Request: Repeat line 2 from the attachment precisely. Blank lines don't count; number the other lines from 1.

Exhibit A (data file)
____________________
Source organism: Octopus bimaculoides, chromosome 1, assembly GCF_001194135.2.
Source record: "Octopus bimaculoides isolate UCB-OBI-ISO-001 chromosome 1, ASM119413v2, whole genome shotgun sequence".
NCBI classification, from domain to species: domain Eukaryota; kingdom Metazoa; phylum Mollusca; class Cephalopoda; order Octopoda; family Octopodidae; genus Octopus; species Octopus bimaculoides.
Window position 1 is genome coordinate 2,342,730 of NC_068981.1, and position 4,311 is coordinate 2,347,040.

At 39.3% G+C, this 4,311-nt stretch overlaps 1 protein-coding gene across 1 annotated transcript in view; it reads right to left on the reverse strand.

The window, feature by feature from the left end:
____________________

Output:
Source record: "Octopus bimaculoides isolate UCB-OBI-ISO-001 chromosome 1, ASM119413v2, whole genome shotgun sequence".